South Africa v England, 4th Test, Centurion, 5th day January 26, 2016

Red-hot Rabada routs feeble England


South Africa 475 (De Kock 129*, Cook 115, Amla 109, Stokes 4-86) and 248 for 5 dec (Amla 96, Bavuma 78*) beat England 342 (Root 76, Cook 76, Moeen 61, Rabada 7-112) and 101 (Rabada 6-32) by 280 runs

Kagiso Rabada completed a dream sequence with 13 wickets in the match as South Africa thumped England by 280 runs in the final Test at Centurion. England won the series 2-1, and can claim the bragging rights, but South Africa have their first Test win in 10 outings and evidence that the future is not necessarily as bleak as has been suggested.

South Africa's victory was a convincing one, a splendid recovery after their defeats in Durban and Johannesburg. Most pride of all will come in the feat of Rabada, only the third South African to take so many wickets in a Test, following Makhaya Ntini and Hugh Tayfield. He finished with 13 for 145 in the match, pronouncing that he has the capability to become the inspiration in South Africa's attack for many years to come.

From the start of their innings, England's task was to try to bat long and hope that South Africa's attack fell apart in front of their eyes. Kyle Abbott was carrying a hamstring, Rabada had borne a heavy workload and the unpredictability of Morne Morkel meant that he might go haywire if left to carry the pace bowling alone. With only three seamers, backed by the offspinner Dane Piedt, their threat might be neutered, even on a surface of variable bounce.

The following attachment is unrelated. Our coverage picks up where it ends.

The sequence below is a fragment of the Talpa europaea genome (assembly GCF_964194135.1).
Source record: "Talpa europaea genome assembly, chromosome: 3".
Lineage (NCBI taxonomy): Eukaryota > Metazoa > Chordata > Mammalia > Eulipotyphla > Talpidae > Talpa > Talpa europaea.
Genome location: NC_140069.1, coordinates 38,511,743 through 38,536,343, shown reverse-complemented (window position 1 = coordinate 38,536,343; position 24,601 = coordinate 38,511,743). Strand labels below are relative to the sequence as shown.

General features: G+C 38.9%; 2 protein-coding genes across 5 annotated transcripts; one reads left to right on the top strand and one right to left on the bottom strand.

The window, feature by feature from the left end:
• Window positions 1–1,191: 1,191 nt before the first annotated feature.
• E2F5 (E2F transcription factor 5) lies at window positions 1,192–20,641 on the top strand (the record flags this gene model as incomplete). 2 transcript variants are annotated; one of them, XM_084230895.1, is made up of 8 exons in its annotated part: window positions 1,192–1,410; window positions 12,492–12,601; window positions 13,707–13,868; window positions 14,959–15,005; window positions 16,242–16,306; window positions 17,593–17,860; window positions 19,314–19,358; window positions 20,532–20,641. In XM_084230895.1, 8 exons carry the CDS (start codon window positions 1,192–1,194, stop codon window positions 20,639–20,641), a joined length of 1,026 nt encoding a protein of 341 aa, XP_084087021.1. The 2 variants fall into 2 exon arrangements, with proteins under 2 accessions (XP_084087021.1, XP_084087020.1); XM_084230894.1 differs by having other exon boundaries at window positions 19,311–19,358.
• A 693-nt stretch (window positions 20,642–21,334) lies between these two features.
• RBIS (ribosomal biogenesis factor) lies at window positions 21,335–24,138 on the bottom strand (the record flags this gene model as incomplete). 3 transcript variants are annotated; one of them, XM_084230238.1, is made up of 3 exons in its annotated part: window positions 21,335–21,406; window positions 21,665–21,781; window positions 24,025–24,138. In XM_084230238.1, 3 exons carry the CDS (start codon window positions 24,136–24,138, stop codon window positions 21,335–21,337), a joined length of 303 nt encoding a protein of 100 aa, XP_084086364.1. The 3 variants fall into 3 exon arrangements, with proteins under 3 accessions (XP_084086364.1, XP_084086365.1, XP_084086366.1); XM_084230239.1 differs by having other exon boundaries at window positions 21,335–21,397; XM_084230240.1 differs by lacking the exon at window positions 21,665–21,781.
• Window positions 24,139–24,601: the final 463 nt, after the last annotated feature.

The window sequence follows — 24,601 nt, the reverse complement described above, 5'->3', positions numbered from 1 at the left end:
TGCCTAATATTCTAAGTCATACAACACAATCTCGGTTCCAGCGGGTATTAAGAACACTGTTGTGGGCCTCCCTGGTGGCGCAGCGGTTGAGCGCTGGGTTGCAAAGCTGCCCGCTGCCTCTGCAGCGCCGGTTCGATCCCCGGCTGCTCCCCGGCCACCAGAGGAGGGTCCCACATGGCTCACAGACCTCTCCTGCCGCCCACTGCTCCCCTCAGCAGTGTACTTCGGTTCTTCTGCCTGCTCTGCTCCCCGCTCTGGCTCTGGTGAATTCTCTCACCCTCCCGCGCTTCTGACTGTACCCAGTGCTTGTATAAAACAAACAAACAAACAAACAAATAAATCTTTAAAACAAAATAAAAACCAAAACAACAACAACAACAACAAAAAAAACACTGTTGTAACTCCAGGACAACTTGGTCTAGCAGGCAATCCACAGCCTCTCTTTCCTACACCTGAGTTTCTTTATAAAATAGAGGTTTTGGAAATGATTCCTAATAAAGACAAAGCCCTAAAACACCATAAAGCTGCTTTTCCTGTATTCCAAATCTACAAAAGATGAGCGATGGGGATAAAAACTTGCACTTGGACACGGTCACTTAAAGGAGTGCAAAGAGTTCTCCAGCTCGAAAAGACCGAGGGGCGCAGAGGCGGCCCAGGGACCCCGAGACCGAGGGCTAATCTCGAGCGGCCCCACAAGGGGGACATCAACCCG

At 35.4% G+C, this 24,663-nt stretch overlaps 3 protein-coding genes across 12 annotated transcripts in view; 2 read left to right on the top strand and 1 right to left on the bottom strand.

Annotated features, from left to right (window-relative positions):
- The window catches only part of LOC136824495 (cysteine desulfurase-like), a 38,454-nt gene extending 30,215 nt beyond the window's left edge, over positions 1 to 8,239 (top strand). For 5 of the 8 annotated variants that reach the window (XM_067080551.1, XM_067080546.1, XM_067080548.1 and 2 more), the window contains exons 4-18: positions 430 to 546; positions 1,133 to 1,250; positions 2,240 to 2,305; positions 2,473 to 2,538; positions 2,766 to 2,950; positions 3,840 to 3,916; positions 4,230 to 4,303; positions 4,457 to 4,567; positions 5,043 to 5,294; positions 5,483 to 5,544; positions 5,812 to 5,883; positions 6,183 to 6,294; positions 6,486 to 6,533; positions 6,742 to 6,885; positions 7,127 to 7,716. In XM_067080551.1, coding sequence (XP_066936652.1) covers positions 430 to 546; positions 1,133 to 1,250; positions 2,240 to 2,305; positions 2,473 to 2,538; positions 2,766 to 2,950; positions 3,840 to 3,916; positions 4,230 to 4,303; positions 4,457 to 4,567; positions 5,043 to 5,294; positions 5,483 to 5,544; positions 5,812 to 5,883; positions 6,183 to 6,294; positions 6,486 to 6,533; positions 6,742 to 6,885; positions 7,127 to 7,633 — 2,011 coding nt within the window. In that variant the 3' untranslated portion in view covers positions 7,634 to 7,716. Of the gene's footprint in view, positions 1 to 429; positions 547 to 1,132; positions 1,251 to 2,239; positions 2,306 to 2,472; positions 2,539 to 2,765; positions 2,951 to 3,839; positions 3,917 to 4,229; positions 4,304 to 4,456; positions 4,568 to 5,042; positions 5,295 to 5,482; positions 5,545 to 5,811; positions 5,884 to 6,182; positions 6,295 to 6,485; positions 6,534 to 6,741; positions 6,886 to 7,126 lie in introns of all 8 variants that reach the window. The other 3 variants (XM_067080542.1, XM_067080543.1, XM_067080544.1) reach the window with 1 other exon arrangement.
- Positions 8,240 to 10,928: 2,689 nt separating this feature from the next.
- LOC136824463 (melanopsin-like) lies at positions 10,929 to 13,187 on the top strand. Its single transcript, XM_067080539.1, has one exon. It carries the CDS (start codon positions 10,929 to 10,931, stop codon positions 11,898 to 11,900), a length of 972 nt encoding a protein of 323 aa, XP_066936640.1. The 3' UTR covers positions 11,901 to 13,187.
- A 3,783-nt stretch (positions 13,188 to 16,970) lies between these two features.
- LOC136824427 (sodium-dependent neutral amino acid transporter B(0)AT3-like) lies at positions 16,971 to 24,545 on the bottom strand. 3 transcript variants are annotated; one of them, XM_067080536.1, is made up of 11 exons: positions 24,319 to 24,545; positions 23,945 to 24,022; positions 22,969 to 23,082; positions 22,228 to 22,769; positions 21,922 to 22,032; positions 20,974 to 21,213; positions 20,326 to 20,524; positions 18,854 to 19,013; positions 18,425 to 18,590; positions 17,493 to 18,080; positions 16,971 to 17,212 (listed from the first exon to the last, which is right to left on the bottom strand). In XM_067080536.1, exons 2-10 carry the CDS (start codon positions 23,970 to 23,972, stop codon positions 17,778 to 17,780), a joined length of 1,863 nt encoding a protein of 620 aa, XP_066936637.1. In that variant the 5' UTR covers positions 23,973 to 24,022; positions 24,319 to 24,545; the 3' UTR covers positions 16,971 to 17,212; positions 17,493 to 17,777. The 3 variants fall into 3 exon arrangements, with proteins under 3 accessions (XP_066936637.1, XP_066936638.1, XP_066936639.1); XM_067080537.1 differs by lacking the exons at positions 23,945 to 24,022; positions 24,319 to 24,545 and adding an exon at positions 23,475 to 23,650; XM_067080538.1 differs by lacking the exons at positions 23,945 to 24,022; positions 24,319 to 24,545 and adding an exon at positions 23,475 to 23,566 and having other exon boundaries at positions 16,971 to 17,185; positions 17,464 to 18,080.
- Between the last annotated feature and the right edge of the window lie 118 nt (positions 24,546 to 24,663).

It all proved a hollow theory. Little went right for England for the outset. They lost three wickets in 21 overs on the fourth evening and capsized completely on the final morning, their last seven wickets disappearing for 49 runs in 13.4 overs. It is fair to suggest that they made no concerted attempt to save the match.

This enterprising England side is a batting line-up of great extremes, committed to a positive approach which can produce thrilling cricket but which also comes close to an abdication of responsibility in times of hardship.